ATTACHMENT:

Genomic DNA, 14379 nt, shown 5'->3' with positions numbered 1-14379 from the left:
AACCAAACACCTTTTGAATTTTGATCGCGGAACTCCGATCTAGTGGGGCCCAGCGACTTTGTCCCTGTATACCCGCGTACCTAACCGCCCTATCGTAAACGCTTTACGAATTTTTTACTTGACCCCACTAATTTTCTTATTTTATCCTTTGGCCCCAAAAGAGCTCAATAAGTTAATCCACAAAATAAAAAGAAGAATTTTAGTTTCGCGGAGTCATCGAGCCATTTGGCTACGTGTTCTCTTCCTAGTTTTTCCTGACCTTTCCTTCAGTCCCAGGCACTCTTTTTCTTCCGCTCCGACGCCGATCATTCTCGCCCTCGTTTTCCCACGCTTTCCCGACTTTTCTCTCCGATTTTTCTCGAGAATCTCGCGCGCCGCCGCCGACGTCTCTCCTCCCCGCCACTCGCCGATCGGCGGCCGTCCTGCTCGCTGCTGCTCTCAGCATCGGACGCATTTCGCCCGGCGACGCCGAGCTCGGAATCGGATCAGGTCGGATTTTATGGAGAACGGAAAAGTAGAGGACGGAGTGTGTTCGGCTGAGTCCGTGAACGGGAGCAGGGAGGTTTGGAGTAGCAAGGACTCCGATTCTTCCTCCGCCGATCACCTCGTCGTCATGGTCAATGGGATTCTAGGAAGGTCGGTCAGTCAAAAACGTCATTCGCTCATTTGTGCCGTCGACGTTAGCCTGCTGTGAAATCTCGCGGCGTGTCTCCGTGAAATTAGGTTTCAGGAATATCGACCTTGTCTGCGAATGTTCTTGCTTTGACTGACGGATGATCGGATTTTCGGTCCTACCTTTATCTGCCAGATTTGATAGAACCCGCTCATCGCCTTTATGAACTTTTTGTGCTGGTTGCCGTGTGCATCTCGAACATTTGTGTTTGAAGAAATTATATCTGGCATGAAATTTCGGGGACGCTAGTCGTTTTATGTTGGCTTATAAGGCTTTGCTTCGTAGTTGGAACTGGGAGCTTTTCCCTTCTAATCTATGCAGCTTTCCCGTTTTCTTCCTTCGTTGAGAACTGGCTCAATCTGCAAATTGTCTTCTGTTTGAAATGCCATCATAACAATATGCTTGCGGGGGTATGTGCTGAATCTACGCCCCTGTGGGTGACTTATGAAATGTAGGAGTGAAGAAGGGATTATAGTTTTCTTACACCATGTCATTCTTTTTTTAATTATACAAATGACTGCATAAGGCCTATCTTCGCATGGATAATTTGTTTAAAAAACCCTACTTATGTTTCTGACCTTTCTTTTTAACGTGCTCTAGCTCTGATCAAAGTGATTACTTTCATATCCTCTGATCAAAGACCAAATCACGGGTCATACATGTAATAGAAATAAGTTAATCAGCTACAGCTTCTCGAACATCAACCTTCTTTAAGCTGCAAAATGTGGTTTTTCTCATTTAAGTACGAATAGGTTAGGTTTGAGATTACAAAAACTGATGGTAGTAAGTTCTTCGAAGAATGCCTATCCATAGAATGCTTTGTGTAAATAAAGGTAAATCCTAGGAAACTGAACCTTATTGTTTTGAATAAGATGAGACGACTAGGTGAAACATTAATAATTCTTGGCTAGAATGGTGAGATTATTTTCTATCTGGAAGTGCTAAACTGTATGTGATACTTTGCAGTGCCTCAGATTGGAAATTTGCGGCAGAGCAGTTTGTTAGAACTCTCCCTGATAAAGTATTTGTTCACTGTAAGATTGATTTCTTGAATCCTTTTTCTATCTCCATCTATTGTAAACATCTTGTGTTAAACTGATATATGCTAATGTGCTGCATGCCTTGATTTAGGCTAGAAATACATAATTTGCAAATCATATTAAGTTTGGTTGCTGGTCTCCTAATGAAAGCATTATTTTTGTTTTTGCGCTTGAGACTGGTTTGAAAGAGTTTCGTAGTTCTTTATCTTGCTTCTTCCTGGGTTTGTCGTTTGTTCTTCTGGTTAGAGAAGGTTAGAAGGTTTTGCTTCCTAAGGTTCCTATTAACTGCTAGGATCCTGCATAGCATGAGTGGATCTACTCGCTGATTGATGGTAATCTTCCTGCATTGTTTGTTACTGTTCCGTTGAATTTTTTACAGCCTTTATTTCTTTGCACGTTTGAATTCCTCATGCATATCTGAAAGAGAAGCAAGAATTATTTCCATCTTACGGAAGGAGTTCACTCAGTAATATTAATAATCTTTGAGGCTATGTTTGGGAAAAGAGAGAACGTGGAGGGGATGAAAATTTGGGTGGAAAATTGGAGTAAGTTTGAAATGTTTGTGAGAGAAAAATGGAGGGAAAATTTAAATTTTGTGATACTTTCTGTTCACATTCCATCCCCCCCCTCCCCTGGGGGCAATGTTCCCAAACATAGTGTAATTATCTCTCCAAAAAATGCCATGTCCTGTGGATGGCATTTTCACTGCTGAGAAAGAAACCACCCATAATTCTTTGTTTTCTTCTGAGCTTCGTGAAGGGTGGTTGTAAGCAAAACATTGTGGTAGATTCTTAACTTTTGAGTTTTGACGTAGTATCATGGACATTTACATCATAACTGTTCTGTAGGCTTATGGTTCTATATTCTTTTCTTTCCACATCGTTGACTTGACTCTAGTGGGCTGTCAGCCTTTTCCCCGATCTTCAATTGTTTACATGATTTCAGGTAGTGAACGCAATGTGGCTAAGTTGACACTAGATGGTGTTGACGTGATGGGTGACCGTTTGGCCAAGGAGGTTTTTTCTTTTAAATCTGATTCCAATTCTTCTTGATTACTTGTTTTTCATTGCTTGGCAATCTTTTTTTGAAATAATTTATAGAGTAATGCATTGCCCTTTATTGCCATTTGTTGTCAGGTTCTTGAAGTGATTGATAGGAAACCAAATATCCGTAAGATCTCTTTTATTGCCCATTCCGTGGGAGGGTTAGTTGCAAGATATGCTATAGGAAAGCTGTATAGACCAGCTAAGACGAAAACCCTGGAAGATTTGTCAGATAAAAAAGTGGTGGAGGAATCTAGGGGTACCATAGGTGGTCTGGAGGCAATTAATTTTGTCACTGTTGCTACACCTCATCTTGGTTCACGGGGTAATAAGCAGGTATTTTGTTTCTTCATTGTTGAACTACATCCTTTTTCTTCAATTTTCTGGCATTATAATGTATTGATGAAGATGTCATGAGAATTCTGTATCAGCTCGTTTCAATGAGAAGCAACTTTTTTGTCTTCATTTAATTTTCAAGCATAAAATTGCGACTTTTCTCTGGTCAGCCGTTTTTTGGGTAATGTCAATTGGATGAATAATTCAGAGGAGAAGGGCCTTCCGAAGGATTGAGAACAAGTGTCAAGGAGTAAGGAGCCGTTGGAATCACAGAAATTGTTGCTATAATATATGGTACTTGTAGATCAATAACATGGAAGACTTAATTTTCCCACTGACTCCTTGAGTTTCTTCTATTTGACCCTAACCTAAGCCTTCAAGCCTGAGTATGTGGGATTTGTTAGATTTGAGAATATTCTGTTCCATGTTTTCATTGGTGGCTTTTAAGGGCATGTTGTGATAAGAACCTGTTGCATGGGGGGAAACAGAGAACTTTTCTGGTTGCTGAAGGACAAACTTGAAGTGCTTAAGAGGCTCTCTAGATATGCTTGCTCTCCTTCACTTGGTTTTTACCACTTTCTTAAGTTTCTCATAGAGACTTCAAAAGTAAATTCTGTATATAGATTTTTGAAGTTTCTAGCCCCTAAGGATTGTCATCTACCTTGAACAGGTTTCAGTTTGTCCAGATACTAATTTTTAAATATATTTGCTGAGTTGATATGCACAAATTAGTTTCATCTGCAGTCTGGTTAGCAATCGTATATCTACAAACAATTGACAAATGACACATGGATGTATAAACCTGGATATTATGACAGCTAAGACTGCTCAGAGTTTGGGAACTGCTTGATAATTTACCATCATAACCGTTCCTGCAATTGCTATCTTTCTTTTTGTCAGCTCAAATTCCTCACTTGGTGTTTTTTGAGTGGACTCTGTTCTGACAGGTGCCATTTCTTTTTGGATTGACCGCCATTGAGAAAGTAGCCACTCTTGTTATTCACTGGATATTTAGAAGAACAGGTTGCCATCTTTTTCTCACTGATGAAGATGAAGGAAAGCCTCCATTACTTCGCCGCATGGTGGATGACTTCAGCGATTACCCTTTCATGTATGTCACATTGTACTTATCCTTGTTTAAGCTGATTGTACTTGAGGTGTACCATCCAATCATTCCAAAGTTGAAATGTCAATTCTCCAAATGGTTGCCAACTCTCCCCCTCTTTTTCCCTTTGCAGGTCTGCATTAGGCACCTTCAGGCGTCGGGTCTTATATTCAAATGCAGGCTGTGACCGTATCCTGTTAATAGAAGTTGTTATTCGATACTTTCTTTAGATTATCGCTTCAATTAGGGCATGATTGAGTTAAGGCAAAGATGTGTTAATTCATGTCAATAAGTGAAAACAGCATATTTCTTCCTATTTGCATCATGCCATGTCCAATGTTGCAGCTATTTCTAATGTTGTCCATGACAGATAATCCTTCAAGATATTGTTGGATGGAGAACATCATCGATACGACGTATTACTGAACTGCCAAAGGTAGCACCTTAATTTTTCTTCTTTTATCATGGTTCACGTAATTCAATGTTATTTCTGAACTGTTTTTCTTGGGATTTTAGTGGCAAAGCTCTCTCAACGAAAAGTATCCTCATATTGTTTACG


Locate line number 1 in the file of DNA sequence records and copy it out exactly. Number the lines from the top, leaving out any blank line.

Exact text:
Genomic DNA, 14379 nt, shown 5'->3' with positions numbered 1-14379 from the left: